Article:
Osteonecrosis of the proximal fragment


Fracture in proximal third


Humpback deformity


Dislocated fracture in middle scaphoid third


Carpal instability (DISI configuration)


Severe humpback deformity caused by nonunion or accompanying injury to scapholunate ligament


Carpal collapse with osteoarthritis (SNAC wrist)


Nonunion and humpback deformity


Carpal-tunnel syndrome


Hematoma, carpal instability, SNAC wrist


Algodystrophy


Etiology unknown


DISI = dorsiflexed intercalated segment instability, SNAC = scaphoid nonunion advanced collapse


Table 19.3 summarizes the possible complications of scaphoid fractures. These will be explained in the later section.



Special Considerations in Childhood


Fractures of the scaphoid in childhood are relatively rare. They represent not quite 3% of all fractures of the hand in individuals under 15 years of age and are even rarer among children under 10 years of age. They occur primarily in the distal third of the scaphoid and on the extra-articularly localized scaphoid tubercle. Further diagnostic examinations in children should be performed with MRI.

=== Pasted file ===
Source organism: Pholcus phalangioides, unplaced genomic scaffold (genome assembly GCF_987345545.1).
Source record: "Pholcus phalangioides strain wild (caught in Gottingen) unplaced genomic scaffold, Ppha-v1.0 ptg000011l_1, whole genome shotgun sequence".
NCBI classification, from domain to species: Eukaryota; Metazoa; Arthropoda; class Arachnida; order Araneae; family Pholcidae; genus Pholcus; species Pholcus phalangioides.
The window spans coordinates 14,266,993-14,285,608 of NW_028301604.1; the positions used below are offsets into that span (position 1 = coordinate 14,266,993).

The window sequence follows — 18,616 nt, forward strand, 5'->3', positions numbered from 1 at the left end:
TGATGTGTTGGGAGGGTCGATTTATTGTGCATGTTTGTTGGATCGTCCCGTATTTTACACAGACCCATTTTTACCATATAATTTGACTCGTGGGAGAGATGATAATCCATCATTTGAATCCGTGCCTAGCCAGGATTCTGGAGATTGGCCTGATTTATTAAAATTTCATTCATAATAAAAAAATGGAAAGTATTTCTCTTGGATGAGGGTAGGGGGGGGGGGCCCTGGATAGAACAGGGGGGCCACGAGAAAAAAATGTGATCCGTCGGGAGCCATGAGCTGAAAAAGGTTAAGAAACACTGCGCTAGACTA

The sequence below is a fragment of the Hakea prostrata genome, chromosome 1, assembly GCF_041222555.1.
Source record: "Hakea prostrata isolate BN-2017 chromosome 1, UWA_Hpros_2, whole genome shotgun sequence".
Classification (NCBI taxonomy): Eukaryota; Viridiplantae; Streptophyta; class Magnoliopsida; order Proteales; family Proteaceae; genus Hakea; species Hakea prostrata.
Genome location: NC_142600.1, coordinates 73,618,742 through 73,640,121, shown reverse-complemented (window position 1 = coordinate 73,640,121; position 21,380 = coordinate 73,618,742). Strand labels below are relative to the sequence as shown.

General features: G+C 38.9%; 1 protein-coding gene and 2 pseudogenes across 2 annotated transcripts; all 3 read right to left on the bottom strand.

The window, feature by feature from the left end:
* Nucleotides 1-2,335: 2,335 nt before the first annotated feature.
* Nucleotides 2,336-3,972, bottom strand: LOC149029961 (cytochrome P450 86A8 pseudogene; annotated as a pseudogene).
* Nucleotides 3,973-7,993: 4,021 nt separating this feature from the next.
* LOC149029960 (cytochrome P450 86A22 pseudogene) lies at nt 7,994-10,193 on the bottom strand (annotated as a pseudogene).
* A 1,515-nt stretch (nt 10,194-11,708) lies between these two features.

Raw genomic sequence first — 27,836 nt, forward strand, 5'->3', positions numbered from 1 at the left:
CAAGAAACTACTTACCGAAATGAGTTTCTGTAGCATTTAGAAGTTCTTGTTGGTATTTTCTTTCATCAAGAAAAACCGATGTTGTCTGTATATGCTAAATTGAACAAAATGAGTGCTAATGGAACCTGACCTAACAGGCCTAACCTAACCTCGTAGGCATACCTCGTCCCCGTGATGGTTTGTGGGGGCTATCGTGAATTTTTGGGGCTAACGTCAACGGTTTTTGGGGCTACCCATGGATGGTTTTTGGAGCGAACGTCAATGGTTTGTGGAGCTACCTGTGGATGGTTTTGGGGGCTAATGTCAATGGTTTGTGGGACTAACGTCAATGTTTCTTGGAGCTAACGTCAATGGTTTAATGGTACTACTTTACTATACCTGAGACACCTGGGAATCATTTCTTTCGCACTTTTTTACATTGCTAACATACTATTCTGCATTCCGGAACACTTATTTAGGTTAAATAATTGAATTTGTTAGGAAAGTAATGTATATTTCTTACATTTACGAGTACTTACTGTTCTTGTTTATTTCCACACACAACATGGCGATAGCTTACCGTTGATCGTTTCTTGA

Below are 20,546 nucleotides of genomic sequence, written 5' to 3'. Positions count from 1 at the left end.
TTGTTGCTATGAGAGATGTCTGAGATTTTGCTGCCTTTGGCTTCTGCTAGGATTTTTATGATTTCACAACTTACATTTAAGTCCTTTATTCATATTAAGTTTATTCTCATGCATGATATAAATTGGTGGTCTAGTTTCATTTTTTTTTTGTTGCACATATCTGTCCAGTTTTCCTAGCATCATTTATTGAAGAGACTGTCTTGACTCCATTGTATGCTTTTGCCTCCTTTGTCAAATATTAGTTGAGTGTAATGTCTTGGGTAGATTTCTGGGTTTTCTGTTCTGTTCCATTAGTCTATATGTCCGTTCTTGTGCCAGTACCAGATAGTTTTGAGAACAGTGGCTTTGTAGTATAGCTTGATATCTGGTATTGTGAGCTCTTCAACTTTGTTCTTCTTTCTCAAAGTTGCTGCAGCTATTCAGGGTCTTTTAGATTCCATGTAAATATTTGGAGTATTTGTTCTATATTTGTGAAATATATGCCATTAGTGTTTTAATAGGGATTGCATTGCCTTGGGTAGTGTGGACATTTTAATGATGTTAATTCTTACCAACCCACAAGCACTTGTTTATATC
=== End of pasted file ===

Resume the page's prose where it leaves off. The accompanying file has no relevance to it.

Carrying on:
Diagnostic Imaging




Diagnostic Radiography

Conventional projection radiography always constitutes the fundamental diagnostic technique in an injured wrist, and thus of the scaphoid. Images are acquired by using a small focus (0.6 mm−0.1 mm) and film-screen combinations with a sensitivity of 100 or 200 or with a digital system of at least 2K matrix size. When clinical examination suggests a scaphoid fracture, in addition to radiographs of the wrist in the neutral position in two planes, special views are taken to optimize visualization ( Fig. 19.3 ). There are two approaches to the diagnosis, as depicted in Table 19.4 .

Fig. 19.3a-d Diagnosis of fractures of the scaphoid with radiography.